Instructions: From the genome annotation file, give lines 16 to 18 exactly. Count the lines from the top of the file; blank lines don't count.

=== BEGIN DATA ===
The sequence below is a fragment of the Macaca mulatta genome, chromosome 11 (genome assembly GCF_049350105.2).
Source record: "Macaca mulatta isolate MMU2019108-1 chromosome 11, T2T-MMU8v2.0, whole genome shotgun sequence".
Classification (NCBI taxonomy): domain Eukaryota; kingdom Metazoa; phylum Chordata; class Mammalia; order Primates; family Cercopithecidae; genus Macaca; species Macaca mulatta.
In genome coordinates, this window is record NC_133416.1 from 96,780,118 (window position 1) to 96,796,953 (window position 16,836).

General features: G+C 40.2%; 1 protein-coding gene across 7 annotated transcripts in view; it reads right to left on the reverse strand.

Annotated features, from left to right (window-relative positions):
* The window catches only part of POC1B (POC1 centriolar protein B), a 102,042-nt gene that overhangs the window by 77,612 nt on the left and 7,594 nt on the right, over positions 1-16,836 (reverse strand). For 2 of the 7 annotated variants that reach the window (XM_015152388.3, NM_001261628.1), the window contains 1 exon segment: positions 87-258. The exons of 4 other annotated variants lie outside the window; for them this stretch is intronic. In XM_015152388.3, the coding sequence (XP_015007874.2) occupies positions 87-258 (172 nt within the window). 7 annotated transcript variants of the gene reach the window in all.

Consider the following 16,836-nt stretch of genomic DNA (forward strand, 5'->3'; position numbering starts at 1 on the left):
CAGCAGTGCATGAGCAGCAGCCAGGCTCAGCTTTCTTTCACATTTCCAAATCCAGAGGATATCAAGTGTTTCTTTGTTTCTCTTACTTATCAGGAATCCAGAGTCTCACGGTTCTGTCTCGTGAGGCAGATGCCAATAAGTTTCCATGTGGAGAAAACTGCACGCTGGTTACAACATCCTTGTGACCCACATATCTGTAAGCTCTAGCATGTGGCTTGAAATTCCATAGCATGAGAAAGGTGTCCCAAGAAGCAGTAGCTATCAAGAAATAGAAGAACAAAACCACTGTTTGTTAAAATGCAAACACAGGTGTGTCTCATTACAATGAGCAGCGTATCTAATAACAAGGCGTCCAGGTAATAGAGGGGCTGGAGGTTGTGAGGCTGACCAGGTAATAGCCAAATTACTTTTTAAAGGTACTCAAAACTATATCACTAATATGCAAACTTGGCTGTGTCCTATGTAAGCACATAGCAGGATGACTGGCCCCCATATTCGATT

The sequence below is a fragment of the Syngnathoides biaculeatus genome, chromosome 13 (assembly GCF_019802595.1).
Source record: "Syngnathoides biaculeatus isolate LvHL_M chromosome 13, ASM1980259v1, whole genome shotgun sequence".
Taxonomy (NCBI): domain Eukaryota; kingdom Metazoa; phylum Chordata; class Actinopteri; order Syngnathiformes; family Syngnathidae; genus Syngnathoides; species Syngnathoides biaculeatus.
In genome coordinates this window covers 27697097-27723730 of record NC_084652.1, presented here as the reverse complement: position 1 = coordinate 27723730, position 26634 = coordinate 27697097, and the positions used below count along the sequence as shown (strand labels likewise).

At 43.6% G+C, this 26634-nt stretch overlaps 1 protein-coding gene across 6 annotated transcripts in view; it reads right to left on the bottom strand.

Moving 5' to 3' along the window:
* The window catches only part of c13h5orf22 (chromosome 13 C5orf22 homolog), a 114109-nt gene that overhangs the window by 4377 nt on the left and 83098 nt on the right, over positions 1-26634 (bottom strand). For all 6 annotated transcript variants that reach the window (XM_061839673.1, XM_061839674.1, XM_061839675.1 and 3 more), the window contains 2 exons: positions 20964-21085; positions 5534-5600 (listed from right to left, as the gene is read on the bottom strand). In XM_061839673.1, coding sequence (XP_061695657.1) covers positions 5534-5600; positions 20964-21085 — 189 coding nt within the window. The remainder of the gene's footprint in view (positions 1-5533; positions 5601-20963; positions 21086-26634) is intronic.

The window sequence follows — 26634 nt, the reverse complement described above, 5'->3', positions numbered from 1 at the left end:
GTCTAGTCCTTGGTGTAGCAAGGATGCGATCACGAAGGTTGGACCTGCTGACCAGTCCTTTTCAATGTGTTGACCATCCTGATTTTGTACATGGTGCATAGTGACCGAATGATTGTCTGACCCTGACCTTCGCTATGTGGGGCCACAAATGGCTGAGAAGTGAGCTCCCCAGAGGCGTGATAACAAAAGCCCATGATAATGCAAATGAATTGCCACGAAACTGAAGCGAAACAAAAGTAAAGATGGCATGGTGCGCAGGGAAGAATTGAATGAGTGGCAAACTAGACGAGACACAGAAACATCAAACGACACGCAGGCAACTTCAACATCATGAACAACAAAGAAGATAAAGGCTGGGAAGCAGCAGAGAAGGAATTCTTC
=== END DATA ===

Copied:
* The window catches only part of c13h5orf22 (chromosome 13 C5orf22 homolog), a 114109-nt gene that overhangs the window by 4377 nt on the left and 83098 nt on the right, over positions 1-26634 (bottom strand). For all 6 annotated transcript variants that reach the window (XM_061839673.1, XM_061839674.1, XM_061839675.1 and 3 more), the window contains 2 exons: positions 20964-21085; positions 5534-5600 (listed from right to left, as the gene is read on the bottom strand). In XM_061839673.1, coding sequence (XP_061695657.1) covers positions 5534-5600; positions 20964-21085 — 189 coding nt within the window. The remainder of the gene's footprint in view (positions 1-5533; positions 5601-20963; positions 21086-26634) is intronic.

The window sequence follows — 26634 nt, the reverse complement described above, 5'->3', positions numbered from 1 at the left end:
GTCTAGTCCTTGGTGTAGCAAGGATGCGATCACGAAGGTTGGACCTGCTGACCAGTCCTTTTCAATGTGTTGACCATCCTGATTTTGTACATGGTGCATAGTGACCGAATGATTGTCTGACCCTGACCTTCGCTATGTGGGGCCACAAATGGCTGAGAAGTGAGCTCCCCAGAGGCGTGATAACAAAAGCCCATGATAATGCAAATGAATTGCCACGAAACTGAAGCGAAACAAAAGTAAAGATGGCATGGTGCGCAGGGAAGAATTGAATGAGTGGCAAACTAGACGAGACACAGAAACATCAAACGACACGCAGGCAACTTCAACATCATGAACAACAAAGAAGATAAAGGCTGGGAAGCAGCAGAGAAGGAATTCTTC